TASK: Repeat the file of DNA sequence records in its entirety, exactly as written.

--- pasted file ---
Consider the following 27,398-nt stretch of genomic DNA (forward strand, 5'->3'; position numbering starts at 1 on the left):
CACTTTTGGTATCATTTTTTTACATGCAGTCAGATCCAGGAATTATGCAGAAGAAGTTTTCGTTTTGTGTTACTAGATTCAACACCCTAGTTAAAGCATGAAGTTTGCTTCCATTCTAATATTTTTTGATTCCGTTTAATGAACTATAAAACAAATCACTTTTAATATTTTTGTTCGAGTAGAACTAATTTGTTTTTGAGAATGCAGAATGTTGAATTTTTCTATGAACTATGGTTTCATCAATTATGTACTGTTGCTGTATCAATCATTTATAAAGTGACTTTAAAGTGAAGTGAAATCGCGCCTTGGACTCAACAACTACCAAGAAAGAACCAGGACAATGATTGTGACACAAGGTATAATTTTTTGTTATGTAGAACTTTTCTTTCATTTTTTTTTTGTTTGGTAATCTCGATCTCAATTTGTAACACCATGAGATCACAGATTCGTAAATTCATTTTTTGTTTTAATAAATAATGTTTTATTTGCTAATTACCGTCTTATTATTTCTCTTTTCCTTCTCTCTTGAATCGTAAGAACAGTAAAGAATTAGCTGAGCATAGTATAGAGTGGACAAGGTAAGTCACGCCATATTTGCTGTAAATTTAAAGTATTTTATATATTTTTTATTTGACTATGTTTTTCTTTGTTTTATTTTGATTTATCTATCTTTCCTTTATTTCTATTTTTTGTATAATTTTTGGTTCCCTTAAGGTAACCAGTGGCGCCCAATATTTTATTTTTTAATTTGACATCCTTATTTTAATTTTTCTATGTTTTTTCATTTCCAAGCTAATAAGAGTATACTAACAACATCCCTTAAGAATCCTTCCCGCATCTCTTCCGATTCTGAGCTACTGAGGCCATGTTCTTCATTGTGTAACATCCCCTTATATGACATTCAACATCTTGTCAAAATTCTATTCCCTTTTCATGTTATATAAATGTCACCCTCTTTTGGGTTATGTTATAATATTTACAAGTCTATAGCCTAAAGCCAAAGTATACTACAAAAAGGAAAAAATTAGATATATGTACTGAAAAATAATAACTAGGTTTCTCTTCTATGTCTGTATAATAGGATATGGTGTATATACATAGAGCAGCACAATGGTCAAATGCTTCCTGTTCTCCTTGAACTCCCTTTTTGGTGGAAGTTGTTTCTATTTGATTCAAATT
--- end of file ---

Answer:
Consider the following 27,398-nt stretch of genomic DNA (forward strand, 5'->3'; position numbering starts at 1 on the left):
CACTTTTGGTATCATTTTTTTACATGCAGTCAGATCCAGGAATTATGCAGAAGAAGTTTTCGTTTTGTGTTACTAGATTCAACACCCTAGTTAAAGCATGAAGTTTGCTTCCATTCTAATATTTTTTGATTCCGTTTAATGAACTATAAAACAAATCACTTTTAATATTTTTGTTCGAGTAGAACTAATTTGTTTTTGAGAATGCAGAATGTTGAATTTTTCTATGAACTATGGTTTCATCAATTATGTACTGTTGCTGTATCAATCATTTATAAAGTGACTTTAAAGTGAAGTGAAATCGCGCCTTGGACTCAACAACTACCAAGAAAGAACCAGGACAATGATTGTGACACAAGGTATAATTTTTTGTTATGTAGAACTTTTCTTTCATTTTTTTTTTGTTTGGTAATCTCGATCTCAATTTGTAACACCATGAGATCACAGATTCGTAAATTCATTTTTTGTTTTAATAAATAATGTTTTATTTGCTAATTACCGTCTTATTATTTCTCTTTTCCTTCTCTCTTGAATCGTAAGAACAGTAAAGAATTAGCTGAGCATAGTATAGAGTGGACAAGGTAAGTCACGCCATATTTGCTGTAAATTTAAAGTATTTTATATATTTTTTATTTGACTATGTTTTTCTTTGTTTTATTTTGATTTATCTATCTTTCCTTTATTTCTATTTTTTGTATAATTTTTGGTTCCCTTAAGGTAACCAGTGGCGCCCAATATTTTATTTTTTAATTTGACATCCTTATTTTAATTTTTCTATGTTTTTTCATTTCCAAGCTAATAAGAGTATACTAACAACATCCCTTAAGAATCCTTCCCGCATCTCTTCCGATTCTGAGCTACTGAGGCCATGTTCTTCATTGTGTAACATCCCCTTATATGACATTCAACATCTTGTCAAAATTCTATTCCCTTTTCATGTTATATAAATGTCACCCTCTTTTGGGTTATGTTATAATATTTACAAGTCTATAGCCTAAAGCCAAAGTATACTACAAAAAGGAAAAAATTAGATATATGTACTGAAAAATAATAACTAGGTTTCTCTTCTATGTCTGTATAATAGGATATGGTGTATATACATAGAGCAGCACAATGGTCAAATGCTTCCTGTTCTCCTTGAACTCCCTTTTTGGTGGAAGTTGTTTCTATTTGATTCAAATT